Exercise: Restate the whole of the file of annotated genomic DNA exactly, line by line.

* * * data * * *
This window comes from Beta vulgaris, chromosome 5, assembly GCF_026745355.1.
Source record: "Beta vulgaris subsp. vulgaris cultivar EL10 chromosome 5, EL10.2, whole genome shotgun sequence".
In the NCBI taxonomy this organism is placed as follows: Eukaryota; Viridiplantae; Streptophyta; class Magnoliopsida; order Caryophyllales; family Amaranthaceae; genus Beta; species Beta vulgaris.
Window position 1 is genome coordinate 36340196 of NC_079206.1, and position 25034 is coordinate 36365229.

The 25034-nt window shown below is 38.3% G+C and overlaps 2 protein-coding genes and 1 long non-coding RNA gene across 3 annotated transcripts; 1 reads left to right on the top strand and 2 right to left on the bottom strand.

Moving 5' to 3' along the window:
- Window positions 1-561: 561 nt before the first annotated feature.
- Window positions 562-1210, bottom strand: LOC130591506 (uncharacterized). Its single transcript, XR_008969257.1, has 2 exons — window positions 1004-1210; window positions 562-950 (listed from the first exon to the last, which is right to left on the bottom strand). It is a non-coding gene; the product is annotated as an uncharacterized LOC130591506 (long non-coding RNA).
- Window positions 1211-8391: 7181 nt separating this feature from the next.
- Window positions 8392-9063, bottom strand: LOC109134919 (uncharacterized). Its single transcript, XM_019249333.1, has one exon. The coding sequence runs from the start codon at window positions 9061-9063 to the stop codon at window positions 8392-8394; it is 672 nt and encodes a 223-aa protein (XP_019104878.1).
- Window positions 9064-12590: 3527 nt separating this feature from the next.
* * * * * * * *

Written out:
This window comes from Beta vulgaris, chromosome 5, assembly GCF_026745355.1.
Source record: "Beta vulgaris subsp. vulgaris cultivar EL10 chromosome 5, EL10.2, whole genome shotgun sequence".
In the NCBI taxonomy this organism is placed as follows: Eukaryota; Viridiplantae; Streptophyta; class Magnoliopsida; order Caryophyllales; family Amaranthaceae; genus Beta; species Beta vulgaris.
Window position 1 is genome coordinate 36340196 of NC_079206.1, and position 25034 is coordinate 36365229.

The 25034-nt window shown below is 38.3% G+C and overlaps 2 protein-coding genes and 1 long non-coding RNA gene across 3 annotated transcripts; 1 reads left to right on the top strand and 2 right to left on the bottom strand.

Moving 5' to 3' along the window:
- Window positions 1-561: 561 nt before the first annotated feature.
- Window positions 562-1210, bottom strand: LOC130591506 (uncharacterized). Its single transcript, XR_008969257.1, has 2 exons — window positions 1004-1210; window positions 562-950 (listed from the first exon to the last, which is right to left on the bottom strand). It is a non-coding gene; the product is annotated as an uncharacterized LOC130591506 (long non-coding RNA).
- Window positions 1211-8391: 7181 nt separating this feature from the next.
- Window positions 8392-9063, bottom strand: LOC109134919 (uncharacterized). Its single transcript, XM_019249333.1, has one exon. The coding sequence runs from the start codon at window positions 9061-9063 to the stop codon at window positions 8392-8394; it is 672 nt and encodes a 223-aa protein (XP_019104878.1).
- Window positions 9064-12590: 3527 nt separating this feature from the next.